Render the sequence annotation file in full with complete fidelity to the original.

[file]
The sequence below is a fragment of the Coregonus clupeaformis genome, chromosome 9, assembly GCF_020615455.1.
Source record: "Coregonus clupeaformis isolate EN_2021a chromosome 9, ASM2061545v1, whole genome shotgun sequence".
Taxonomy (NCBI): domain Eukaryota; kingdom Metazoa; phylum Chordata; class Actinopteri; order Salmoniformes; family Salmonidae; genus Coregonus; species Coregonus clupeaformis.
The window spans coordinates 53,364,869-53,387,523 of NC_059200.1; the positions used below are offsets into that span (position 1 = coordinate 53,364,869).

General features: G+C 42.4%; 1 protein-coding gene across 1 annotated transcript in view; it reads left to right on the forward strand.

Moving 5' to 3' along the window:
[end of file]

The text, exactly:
The sequence below is a fragment of the Coregonus clupeaformis genome, chromosome 9, assembly GCF_020615455.1.
Source record: "Coregonus clupeaformis isolate EN_2021a chromosome 9, ASM2061545v1, whole genome shotgun sequence".
Taxonomy (NCBI): domain Eukaryota; kingdom Metazoa; phylum Chordata; class Actinopteri; order Salmoniformes; family Salmonidae; genus Coregonus; species Coregonus clupeaformis.
The window spans coordinates 53,364,869-53,387,523 of NC_059200.1; the positions used below are offsets into that span (position 1 = coordinate 53,364,869).

General features: G+C 42.4%; 1 protein-coding gene across 1 annotated transcript in view; it reads left to right on the forward strand.

Moving 5' to 3' along the window: